(Evil Skull) "I'll swallow your soul! I'll swallow your soul!"
(Ash aims his shotgun) "Swallow this."
- From Evil Dead II
Vampires and the gothic, macabre world they live in have traditionally been good subjects for pulp novels, comic books, and video games. In recent years, however, there has been a marked change in these fanged, angst-ridden bloodsuckers. No longer are they your standard evil monsters with thick Hungarian accents, widows' peaks, or a tendency to obsessively identify the number of flying bats in a room. Now vampires are seen as misunderstood tragic figures, and some are even considered good guys who try to actually help people (when not thirsting for their lifeblood, that is). Such a character is John Turner, a street racer-turned-creature of the night who is on a quest for justice in Comic Book RPG's newest independent release, Immortal Souls.
The story of Immortal Souls is standard graphic novel fare. In the city of New Haven, it appears that trouble's a brewing. Lots of evil zombies, monsters, and bad guys are roaming the streets, causing death, destruction, and mayhem in their wake. At first John Turner is on mop-up duty with his guns, baseball bat, claws, and fangs, dispatching evil with impunity. Then the plot thickens. What was once just an unholy street gang's mischief soon involves even greater forces of darkness. Soon a mysterious corporation appears, and John begins a quest on their behalf to acquire a series of artifacts from the modern-day Knight Templars and their minions. Along the way, John engages in much butt-kicking, becoming powerful by winning battles and purchasing new items.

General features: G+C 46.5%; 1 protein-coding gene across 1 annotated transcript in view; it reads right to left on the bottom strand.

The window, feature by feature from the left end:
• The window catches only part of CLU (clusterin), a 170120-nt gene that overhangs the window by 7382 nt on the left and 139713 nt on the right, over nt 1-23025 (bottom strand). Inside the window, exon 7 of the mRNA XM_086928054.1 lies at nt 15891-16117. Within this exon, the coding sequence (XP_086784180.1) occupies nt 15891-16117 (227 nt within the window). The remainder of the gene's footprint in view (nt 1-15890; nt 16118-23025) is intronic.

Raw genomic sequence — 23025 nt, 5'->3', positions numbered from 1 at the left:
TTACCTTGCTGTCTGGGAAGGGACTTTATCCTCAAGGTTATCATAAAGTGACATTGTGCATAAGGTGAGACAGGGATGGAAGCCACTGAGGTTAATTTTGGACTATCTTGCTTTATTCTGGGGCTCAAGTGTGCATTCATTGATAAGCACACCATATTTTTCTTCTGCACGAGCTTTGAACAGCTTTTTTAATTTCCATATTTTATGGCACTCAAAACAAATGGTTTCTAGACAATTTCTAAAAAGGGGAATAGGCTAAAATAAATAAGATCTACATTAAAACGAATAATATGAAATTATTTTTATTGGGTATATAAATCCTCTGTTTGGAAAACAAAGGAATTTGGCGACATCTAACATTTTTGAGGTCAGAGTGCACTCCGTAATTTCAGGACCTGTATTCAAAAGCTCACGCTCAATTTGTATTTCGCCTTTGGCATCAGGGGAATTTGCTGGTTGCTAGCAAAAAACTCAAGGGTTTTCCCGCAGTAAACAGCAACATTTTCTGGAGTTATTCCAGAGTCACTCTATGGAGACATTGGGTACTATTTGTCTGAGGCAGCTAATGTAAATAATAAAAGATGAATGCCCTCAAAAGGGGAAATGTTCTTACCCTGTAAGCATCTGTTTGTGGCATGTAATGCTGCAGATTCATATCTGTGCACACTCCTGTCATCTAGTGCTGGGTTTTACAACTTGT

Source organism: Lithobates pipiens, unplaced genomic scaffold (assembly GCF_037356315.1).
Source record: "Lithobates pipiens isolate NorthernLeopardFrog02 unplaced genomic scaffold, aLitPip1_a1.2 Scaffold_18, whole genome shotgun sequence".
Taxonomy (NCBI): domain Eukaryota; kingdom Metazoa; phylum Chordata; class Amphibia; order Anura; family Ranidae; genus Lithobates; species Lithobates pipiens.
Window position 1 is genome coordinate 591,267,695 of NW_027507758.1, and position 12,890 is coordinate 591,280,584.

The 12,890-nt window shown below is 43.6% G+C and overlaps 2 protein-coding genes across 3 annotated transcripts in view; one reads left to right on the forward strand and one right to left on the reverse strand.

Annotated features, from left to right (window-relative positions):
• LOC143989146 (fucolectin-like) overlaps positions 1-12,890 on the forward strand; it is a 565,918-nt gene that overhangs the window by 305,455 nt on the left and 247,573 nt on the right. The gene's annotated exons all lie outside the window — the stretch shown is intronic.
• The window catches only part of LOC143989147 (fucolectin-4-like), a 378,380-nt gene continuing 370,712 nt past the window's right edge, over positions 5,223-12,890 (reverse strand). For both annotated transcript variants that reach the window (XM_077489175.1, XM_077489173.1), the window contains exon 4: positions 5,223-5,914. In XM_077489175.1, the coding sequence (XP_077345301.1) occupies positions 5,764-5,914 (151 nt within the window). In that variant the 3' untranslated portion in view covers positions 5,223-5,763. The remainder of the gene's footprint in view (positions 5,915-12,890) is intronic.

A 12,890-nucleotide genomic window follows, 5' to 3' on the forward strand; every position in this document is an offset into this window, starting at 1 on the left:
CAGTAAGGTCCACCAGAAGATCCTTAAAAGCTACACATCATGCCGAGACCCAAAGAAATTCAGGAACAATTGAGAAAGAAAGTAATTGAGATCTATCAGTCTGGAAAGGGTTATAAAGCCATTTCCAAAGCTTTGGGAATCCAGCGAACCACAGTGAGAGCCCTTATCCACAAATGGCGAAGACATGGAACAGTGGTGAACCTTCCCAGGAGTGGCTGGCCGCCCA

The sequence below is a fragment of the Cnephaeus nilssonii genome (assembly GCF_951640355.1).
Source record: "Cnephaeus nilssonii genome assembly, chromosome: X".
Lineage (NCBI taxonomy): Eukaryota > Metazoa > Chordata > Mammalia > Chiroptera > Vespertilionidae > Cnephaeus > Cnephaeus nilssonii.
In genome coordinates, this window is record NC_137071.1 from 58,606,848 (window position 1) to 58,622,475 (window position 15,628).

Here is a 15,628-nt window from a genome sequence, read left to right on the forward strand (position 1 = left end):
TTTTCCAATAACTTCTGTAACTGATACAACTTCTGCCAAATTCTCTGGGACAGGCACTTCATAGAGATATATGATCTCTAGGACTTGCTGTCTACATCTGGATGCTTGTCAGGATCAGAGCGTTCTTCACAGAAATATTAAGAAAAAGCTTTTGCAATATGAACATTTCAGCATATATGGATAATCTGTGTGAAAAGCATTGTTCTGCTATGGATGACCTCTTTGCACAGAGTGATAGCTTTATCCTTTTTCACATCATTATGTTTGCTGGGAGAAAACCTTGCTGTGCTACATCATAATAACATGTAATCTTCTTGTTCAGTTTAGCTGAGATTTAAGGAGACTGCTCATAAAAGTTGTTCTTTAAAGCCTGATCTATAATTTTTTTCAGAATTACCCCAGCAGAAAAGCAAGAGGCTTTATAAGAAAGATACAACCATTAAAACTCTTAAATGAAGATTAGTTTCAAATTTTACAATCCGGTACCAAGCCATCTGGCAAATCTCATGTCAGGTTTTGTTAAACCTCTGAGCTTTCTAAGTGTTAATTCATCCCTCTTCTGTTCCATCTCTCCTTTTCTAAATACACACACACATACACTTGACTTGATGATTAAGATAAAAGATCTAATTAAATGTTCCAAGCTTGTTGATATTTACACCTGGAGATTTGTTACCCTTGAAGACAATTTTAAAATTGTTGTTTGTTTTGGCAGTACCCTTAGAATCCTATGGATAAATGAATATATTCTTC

Immortal Souls is an interesting cross between a Final Fantasy-like, turn-based combat RPG and Bejeweled. At its core, you participate in a series of battles involving John Turner versus one or more enemies. Instead of just choosing to attack or defend though, you pick your actions by selecting icons in a 4 X 3 grid. Actions are color-coded and include shooting (purple), martial arts (orange), vampire skills (red), and melee attacks (blue). John has stats in these four categories, as well as hit points (HP). The key to success in Immortal Souls is chaining two or more attacks by matching the same colored icons in a single path. In addition, enemies each have a random "color weakness" that gives them a shield bonus against any attack that isn't their weak color. Each battle involves breaking an enemy's shield with the right color attack, then finishing them off quickly before your character gets overwhelmed.
To add some flavor to the mix, there are items and upgrades you can purchase to help you out in battle. Items (such as trench coats, baseball bats and amulets) are sold in the store and will boost your character's stats. Thankfully, defeated enemies drop cash in battles to help pay for your vampire wardrobe. There are also special, limited-use upgrades that can randomize the battle grid or give you more power, XP, or extra cash at the end of the fight. These upgrades cost gold trophies, which can only be earned by winning battles quickly.
Between battles, the game employs a comic book-like story interface chronicling John Turner's epic quest. These cutscenes show closeups of the different characters talking in speech bubbles back and forth. In addition to moving the story along, these sequences show off the game's impressive background and character art.